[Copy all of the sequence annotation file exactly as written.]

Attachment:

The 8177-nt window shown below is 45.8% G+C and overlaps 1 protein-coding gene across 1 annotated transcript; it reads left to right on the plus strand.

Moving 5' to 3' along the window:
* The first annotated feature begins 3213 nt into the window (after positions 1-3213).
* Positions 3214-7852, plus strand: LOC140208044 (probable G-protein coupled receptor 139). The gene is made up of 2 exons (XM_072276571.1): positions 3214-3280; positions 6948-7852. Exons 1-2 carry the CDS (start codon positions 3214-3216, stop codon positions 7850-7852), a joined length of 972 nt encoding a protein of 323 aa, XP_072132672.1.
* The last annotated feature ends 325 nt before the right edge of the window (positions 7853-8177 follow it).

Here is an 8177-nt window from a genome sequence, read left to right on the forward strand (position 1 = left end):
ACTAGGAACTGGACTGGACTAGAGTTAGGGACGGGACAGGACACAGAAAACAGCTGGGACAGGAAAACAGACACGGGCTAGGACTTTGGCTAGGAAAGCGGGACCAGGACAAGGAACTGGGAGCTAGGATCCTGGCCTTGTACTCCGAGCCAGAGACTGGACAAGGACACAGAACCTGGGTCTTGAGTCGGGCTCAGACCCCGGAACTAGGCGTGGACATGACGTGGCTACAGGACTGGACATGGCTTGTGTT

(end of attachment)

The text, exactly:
The 8177-nt window shown below is 45.8% G+C and overlaps 1 protein-coding gene across 1 annotated transcript; it reads left to right on the plus strand.

Moving 5' to 3' along the window:
* The first annotated feature begins 3213 nt into the window (after positions 1-3213).
* Positions 3214-7852, plus strand: LOC140208044 (probable G-protein coupled receptor 139). The gene is made up of 2 exons (XM_072276571.1): positions 3214-3280; positions 6948-7852. Exons 1-2 carry the CDS (start codon positions 3214-3216, stop codon positions 7850-7852), a joined length of 972 nt encoding a protein of 323 aa, XP_072132672.1.
* The last annotated feature ends 325 nt before the right edge of the window (positions 7853-8177 follow it).

Here is an 8177-nt window from a genome sequence, read left to right on the forward strand (position 1 = left end):
ACTAGGAACTGGACTGGACTAGAGTTAGGGACGGGACAGGACACAGAAAACAGCTGGGACAGGAAAACAGACACGGGCTAGGACTTTGGCTAGGAAAGCGGGACCAGGACAAGGAACTGGGAGCTAGGATCCTGGCCTTGTACTCCGAGCCAGAGACTGGACAAGGACACAGAACCTGGGTCTTGAGTCGGGCTCAGACCCCGGAACTAGGCGTGGACATGACGTGGCTACAGGACTGGACATGGCTTGTGTT